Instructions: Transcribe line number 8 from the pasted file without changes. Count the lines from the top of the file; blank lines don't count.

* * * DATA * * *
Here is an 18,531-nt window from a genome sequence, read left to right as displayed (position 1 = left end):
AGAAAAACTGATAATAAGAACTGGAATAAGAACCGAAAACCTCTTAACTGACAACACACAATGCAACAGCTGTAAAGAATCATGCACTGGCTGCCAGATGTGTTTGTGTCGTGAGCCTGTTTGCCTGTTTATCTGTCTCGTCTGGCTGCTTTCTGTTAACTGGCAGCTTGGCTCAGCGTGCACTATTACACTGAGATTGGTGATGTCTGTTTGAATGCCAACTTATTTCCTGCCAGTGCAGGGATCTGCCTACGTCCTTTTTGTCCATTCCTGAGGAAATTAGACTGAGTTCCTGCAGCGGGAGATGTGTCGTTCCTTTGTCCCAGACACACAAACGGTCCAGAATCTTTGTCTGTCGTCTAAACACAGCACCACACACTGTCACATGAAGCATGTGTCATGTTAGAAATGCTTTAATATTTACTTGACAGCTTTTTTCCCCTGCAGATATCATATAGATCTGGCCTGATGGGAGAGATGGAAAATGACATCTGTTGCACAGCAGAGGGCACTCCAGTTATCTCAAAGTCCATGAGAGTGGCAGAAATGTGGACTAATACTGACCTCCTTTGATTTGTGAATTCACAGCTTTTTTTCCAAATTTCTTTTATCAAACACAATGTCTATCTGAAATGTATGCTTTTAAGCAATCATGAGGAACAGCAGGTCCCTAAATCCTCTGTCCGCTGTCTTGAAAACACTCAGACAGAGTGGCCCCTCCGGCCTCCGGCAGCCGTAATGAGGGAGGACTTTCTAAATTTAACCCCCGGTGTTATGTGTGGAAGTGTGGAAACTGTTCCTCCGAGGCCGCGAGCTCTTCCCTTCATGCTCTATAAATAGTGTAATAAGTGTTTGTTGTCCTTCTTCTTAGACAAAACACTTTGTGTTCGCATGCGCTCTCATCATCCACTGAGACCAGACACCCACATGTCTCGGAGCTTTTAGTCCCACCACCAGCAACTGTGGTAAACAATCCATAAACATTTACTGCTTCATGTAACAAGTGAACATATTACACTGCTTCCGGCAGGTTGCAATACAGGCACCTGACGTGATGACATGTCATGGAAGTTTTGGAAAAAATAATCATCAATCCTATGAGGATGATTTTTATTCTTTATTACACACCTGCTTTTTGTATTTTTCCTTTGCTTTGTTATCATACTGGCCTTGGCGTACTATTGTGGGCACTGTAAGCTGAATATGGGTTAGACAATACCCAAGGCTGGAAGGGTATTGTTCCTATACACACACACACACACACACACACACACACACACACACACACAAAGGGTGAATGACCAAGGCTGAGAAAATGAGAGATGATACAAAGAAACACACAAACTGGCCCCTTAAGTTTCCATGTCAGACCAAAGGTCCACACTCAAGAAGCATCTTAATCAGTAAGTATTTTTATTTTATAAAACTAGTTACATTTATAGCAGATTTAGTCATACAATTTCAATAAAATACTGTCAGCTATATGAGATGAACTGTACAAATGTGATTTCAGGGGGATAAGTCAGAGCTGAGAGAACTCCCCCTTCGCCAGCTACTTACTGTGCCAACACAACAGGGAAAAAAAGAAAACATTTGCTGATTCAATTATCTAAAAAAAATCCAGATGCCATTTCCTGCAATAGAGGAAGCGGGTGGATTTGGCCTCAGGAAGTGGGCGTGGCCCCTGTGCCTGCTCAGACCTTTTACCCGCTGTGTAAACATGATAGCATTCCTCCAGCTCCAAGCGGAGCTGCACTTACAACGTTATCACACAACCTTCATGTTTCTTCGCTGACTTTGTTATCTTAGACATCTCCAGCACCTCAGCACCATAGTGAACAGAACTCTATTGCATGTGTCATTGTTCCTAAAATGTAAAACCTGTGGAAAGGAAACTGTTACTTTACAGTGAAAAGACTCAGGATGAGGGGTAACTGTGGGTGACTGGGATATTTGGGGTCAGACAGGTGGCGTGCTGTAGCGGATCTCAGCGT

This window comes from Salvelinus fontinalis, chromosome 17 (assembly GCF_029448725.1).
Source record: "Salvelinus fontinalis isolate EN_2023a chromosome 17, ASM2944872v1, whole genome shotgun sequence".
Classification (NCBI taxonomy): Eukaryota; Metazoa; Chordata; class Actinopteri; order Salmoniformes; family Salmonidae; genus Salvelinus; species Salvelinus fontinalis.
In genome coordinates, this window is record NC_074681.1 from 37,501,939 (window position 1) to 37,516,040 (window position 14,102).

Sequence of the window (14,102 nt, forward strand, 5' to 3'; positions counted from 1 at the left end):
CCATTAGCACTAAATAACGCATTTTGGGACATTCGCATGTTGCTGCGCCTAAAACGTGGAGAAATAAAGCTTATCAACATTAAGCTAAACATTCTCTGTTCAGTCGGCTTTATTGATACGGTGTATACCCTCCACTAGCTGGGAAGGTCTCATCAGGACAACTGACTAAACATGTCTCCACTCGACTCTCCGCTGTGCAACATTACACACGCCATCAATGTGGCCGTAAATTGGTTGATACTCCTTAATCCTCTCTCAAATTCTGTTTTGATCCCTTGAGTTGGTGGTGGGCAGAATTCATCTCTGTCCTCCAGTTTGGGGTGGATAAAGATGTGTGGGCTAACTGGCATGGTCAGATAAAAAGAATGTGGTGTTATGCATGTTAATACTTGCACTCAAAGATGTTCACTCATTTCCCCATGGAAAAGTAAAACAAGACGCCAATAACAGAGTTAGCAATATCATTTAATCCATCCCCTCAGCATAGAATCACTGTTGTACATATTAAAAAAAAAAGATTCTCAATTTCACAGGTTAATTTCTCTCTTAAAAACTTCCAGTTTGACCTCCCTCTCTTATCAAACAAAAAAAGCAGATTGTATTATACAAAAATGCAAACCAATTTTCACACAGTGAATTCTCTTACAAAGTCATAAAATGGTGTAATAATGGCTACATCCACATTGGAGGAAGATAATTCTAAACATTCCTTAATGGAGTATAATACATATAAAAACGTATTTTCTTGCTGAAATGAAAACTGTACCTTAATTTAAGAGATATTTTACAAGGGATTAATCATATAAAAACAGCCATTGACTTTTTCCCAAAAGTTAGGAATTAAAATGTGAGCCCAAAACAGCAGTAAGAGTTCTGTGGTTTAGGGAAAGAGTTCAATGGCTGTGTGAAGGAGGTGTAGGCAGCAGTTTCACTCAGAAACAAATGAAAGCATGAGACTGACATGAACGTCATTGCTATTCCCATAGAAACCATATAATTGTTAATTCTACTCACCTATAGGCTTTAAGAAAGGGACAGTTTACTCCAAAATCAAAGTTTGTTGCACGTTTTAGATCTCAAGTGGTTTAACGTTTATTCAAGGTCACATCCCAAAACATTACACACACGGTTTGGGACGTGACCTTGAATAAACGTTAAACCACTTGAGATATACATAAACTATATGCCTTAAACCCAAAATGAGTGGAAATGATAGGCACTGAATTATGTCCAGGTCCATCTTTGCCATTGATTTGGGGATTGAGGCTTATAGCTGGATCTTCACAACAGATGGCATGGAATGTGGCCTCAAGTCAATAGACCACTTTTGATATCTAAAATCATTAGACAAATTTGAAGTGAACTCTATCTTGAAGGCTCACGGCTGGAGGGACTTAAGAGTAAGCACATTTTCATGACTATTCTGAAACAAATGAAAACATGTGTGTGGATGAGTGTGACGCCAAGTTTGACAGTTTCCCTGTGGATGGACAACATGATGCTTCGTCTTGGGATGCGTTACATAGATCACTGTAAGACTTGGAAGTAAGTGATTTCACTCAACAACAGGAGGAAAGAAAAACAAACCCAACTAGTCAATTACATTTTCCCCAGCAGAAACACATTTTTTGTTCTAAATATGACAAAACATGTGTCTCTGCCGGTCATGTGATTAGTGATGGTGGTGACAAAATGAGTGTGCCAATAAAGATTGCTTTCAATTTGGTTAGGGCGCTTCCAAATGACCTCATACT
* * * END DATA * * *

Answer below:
CCATTAGCACTAAATAACGCATTTTGGGACATTCGCATGTTGCTGCGCCTAAAACGTGGAGAAATAAAGCTTATCAACATTAAGCTAAACATTCTCTGTTCAGTCGGCTTTATTGATACGGTGTATACCCTCCACTAGCTGGGAAGGTCTCATCAGGACAACTGACTAAACATGTCTCCACTCGACTCTCCGCTGTGCAACATTACACACGCCATCAATGTGGCCGTAAATTGGTTGATACTCCTTAATCCTCTCTCAAATTCTGTTTTGATCCCTTGAGTTGGTGGTGGGCAGAATTCATCTCTGTCCTCCAGTTTGGGGTGGATAAAGATGTGTGGGCTAACTGGCATGGTCAGATAAAAAGAATGTGGTGTTATGCATGTTAATACTTGCACTCAAAGATGTTCACTCATTTCCCCATGGAAAAGTAAAACAAGACGCCAATAACAGAGTTAGCAATATCATTTAATCCATCCCCTCAGCATAGAATCACTGTTGTACATATTAAAAAAAAAAGATTCTCAATTTCACAGGTTAATTTCTCTCTTAAAAACTTCCAGTTTGACCTCCCTCTCTTATCAAACAAAAAAAGCAGATTGTATTATACAAAAATGCAAACCAATTTTCACACAGTGAATTCTCTTACAAAGTCATAAAATGGTGTAATAATGGCTACATCCACATTGGAGGAAGATAATTCTAAACATTCCTTAATGGAGTATAATACATATAAAAACGTATTTTCTTGCTGAAATGAAAACTGTACCTTAATTTAAGAGATATTTTACAAGGGATTAATCATATAAAAACAGCCATTGACTTTTTCCCAAAAGTTAGGAATTAAAATGTGAGCCCAAAACAGCAGTAAGAGTTCTGTGGTTTAGGGAAAGAGTTCAATGGCTGTGTGAAGGAGGTGTAGGCAGCAGTTTCACTCAGAAACAAATGAAAGCATGAGACTGACATGAACGTCATTGCTATTCCCATAGAAACCATATAATTGTTAATTCTACTCACCTATAGGCTTTAAGAAAGGGACAGTTTACTCCAAAATCAAAGTTTGTTGCACGTTTTAGATCTCAAGTGGTTTAACGTTTATTCAAGGTCACATCCCAAAACATTACACACACGGTTTGGGACGTGACCTTGAATAAACGTTAAACCACTTGAGATATACATAAACTATATGCCTTAAACCCAAAATGAGTGGAAATGATAGGCACTGAATTATGTCCAGGTCCATCTTTGCCATTGATTTGGGGATTGAGGCTTATAGCTGGATCTTCACAACAGATGGCATGGAATGTGGCCTCAAGTCAATAGACCACTTTTGATATCTAAAATCATTAGACAAATTTGAAGTGAACTCTATCTTGAAGGCTCACGGCTGGAGGGACTTAAGAGTAAGCACATTTTCATGACTATTCTGAAACAAATGAAAACATGTGTGTGGATGAGTGTGACGCCAAGTTTGACAGTTTCCCTGTGGATGGACAACATGATGCTTCGTCTTGGGATGCGTTACATAGATCACTGTAAGACTTGGAAGTAAGTGATTTCACTCAACAACAGGAGGAAAGAAAAACAAACCCAACTAGTCAATTACATTTTCCCCAGCAGAAACACATTTTTTGTTCTAAATATGACAAAACATGTGTCTCTGCCGGTCATGTGATTAGTGATGGTGGTGACAAAATGAGTGTGCCAATAAAGATTGCTTTCAATTTGGTTAGGGCGCTTCCAAATGACCTCATACT